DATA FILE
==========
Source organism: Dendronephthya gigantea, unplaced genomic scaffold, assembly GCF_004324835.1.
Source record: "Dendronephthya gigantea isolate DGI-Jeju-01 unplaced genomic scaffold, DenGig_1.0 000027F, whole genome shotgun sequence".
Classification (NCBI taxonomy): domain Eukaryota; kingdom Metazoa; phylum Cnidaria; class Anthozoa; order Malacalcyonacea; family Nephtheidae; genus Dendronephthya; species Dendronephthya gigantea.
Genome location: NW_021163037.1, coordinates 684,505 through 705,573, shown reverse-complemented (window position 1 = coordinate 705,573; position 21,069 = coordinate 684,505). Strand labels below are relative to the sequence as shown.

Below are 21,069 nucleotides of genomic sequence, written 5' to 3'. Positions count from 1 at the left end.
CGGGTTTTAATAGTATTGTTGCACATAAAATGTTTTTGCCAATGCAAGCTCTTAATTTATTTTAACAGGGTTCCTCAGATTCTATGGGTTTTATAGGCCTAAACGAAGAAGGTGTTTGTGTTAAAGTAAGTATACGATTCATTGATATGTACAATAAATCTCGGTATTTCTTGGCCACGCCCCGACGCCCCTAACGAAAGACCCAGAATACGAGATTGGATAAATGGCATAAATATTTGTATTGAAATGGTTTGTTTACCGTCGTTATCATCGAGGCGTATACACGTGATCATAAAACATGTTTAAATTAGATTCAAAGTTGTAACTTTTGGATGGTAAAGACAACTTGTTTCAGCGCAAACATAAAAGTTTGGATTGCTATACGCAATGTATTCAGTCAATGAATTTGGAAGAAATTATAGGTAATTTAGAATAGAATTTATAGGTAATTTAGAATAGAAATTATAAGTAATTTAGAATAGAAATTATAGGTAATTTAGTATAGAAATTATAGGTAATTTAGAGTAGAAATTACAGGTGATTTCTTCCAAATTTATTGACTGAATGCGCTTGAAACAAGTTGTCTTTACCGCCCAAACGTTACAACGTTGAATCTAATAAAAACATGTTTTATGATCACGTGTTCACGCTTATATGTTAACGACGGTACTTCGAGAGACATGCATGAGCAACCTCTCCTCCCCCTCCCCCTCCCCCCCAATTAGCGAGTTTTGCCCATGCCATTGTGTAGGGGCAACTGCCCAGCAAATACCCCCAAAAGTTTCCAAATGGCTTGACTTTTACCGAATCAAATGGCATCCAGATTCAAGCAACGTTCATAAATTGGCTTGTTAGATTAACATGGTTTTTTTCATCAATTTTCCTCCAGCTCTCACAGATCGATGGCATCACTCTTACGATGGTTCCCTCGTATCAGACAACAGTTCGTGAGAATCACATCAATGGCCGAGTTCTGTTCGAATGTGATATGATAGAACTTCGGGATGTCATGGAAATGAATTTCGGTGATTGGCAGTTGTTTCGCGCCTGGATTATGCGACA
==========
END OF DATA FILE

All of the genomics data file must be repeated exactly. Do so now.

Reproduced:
Source organism: Dendronephthya gigantea, unplaced genomic scaffold, assembly GCF_004324835.1.
Source record: "Dendronephthya gigantea isolate DGI-Jeju-01 unplaced genomic scaffold, DenGig_1.0 000027F, whole genome shotgun sequence".
Classification (NCBI taxonomy): domain Eukaryota; kingdom Metazoa; phylum Cnidaria; class Anthozoa; order Malacalcyonacea; family Nephtheidae; genus Dendronephthya; species Dendronephthya gigantea.
Genome location: NW_021163037.1, coordinates 684,505 through 705,573, shown reverse-complemented (window position 1 = coordinate 705,573; position 21,069 = coordinate 684,505). Strand labels below are relative to the sequence as shown.

Below are 21,069 nucleotides of genomic sequence, written 5' to 3'. Positions count from 1 at the left end.
CGGGTTTTAATAGTATTGTTGCACATAAAATGTTTTTGCCAATGCAAGCTCTTAATTTATTTTAACAGGGTTCCTCAGATTCTATGGGTTTTATAGGCCTAAACGAAGAAGGTGTTTGTGTTAAAGTAAGTATACGATTCATTGATATGTACAATAAATCTCGGTATTTCTTGGCCACGCCCCGACGCCCCTAACGAAAGACCCAGAATACGAGATTGGATAAATGGCATAAATATTTGTATTGAAATGGTTTGTTTACCGTCGTTATCATCGAGGCGTATACACGTGATCATAAAACATGTTTAAATTAGATTCAAAGTTGTAACTTTTGGATGGTAAAGACAACTTGTTTCAGCGCAAACATAAAAGTTTGGATTGCTATACGCAATGTATTCAGTCAATGAATTTGGAAGAAATTATAGGTAATTTAGAATAGAATTTATAGGTAATTTAGAATAGAAATTATAAGTAATTTAGAATAGAAATTATAGGTAATTTAGTATAGAAATTATAGGTAATTTAGAGTAGAAATTACAGGTGATTTCTTCCAAATTTATTGACTGAATGCGCTTGAAACAAGTTGTCTTTACCGCCCAAACGTTACAACGTTGAATCTAATAAAAACATGTTTTATGATCACGTGTTCACGCTTATATGTTAACGACGGTACTTCGAGAGACATGCATGAGCAACCTCTCCTCCCCCTCCCCCTCCCCCCCAATTAGCGAGTTTTGCCCATGCCATTGTGTAGGGGCAACTGCCCAGCAAATACCCCCAAAAGTTTCCAAATGGCTTGACTTTTACCGAATCAAATGGCATCCAGATTCAAGCAACGTTCATAAATTGGCTTGTTAGATTAACATGGTTTTTTTCATCAATTTTCCTCCAGCTCTCACAGATCGATGGCATCACTCTTACGATGGTTCCCTCGTATCAGACAACAGTTCGTGAGAATCACATCAATGGCCGAGTTCTGTTCGAATGTGATATGATAGAACTTCGGGATGTCATGGAAATGAATTTCGGTGATTGGCAGTTGTTTCGCGCCTGGATTATGCGACA